Students K-12 were able to learn about the life cycle of a pumpkin.Read More
Warren County Farm Bureau is pleased to award two $500 scholarships and five $1,000 scholarships. The recipients will be awarded their scholarships during the Warren County Fair. The recipients for 2023 are:
- Logan Heitzman is the son of Andy and Melanie Heitzman of Blanchester. He will receive the $1000 Fred Pursley scholarship. Logan is a sophomore at Ohio State studying agriculture systems and management.
- Ethan Bally is a 2023 graduate of Springboro High School. He is the son of Kurt and Judy Bally of Lebanon. He will receive a $1000 scholarship. Ethan plans to attend Miami University to study environmental sciences and geology.
- Kale Schaffer, a 2023 graduate of Bishop Fenwick High School, is the son of Keith and Connie Shaffer of Waynesville. He will receive a $1000 scholarship. Kale plans to attend Wilmington College to study agriculture.
- Caroline Bensman is the daughter of Thomas and Christine Bensman of Waynesville. She will receive a $1000 scholarship. Caroline has been attending Ohio State ATI in Wooster the past two years pursuing an associate’s degree in agronomy. In the fall she will be in Columbus working on a bachelor’s degree in natural resource management.
- Austin Vonderhaar, a 2023 graduate of Clinton-Massie High School, is the son of David and Cyndi Vonderhaar of Oregonia. He will receive a $1000 scholarship. Austin plans to attend Sinclair College to study agribusiness and accounting.
- Kelsey Buchert a 2023 graduate of Lebanon High School, is the daughter of Jamie and Zach Buchert of Lebanon. She will receive a $500 scholarship. Kelsey plans to attend the University of Cincinnati in the fall of 2023 to obtain her BSN.
- Rachel Kuhlman, is the daughter of David and Judie Kuhlman of Mason. She will receive a $500 scholarship. Rachel is a junior at Texas A&M University studying animal science and pursing a minor in equine studies.
Congratulations to our scholarship winners, we wish you all the best of luck in your future endeavors!
Labor has always been an issue, mainly because we are a seasonal operation. So that's a challenge finding somebody who only wants to work three months out of a year, sometimes up to six months.Farm Labor Resources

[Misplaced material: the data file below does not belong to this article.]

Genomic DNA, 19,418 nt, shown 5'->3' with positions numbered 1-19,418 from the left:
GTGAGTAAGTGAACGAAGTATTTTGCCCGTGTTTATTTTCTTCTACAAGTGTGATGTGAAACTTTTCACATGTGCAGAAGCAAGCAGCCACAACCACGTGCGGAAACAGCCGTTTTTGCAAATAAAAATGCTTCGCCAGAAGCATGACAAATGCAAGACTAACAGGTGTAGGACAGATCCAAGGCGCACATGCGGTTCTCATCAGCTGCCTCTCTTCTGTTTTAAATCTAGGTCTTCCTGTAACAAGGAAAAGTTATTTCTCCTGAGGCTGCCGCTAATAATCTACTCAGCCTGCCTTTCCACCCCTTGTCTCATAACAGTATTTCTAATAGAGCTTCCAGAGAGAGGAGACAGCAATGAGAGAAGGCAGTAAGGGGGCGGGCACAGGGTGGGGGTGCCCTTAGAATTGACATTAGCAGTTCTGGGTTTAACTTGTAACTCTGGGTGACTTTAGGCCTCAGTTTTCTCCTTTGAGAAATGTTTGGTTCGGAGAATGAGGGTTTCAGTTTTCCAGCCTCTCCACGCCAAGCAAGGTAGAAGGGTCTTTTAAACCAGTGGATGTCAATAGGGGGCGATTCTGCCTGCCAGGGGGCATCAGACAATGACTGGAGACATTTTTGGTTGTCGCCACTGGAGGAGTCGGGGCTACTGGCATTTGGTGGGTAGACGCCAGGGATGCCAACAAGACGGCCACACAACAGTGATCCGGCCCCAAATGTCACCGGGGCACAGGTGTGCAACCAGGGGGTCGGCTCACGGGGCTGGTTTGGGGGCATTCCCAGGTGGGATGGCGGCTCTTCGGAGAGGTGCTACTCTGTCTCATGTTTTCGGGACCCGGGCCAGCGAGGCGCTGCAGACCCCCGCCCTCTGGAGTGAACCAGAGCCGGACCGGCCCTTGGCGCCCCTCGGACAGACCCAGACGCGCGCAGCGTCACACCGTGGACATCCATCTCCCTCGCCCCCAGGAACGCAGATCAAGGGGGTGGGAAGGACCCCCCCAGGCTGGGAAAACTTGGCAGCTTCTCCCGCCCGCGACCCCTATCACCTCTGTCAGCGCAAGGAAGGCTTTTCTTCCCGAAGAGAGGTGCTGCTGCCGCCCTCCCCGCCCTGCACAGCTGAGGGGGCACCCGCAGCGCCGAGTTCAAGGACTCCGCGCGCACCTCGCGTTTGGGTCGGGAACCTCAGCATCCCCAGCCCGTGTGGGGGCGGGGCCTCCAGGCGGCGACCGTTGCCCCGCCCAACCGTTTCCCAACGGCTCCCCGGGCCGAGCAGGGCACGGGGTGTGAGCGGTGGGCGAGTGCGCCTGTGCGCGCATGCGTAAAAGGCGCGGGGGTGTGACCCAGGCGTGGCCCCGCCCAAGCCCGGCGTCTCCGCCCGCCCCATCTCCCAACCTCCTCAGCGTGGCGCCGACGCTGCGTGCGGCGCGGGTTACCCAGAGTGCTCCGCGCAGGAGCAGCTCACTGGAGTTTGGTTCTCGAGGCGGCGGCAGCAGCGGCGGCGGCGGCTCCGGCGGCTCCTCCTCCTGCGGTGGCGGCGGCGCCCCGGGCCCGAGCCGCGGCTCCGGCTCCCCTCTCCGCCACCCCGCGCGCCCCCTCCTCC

I appreciate the benefit of having a strong voice in my corner. The extras that are included in membership are wonderful, but I'm a member because of the positive impact to my local and state agricultural communities.Strong communities
I see the value and need to be engaged in the community I live in, to be a part of the decision-making process and to volunteer with organizations that help make our community better.Leadership development
Farm Bureau involvement has taught me how to grow my professional and leadership experience outside of the workforce and how to do that in a community-centric way.Young Ag Professionals program
With not growing up on a farm, I’d say I was a late bloomer to agriculture. I feel so fortunate that I found the agriculture industry. There are so many opportunities for growth.Growing our Generation
Knowing that horticulture is under the agriculture umbrella and having Farm Bureau supporting horticulture like it does the rest of ag is very important.Groovy Plants Ranch
If it wasn't for Farm Bureau, I personally, along with many others, would not have had the opportunity to meet with our representatives face to face in Washington.Washington, D.C. Leadership Experience
Clayton Leisz was elected to serve his first term on the Warren County Farm Bureau board during the annual meeting.Read More
Tanner Shinkle has been elected to the Warren County Farm Bureau board of trustees.Read More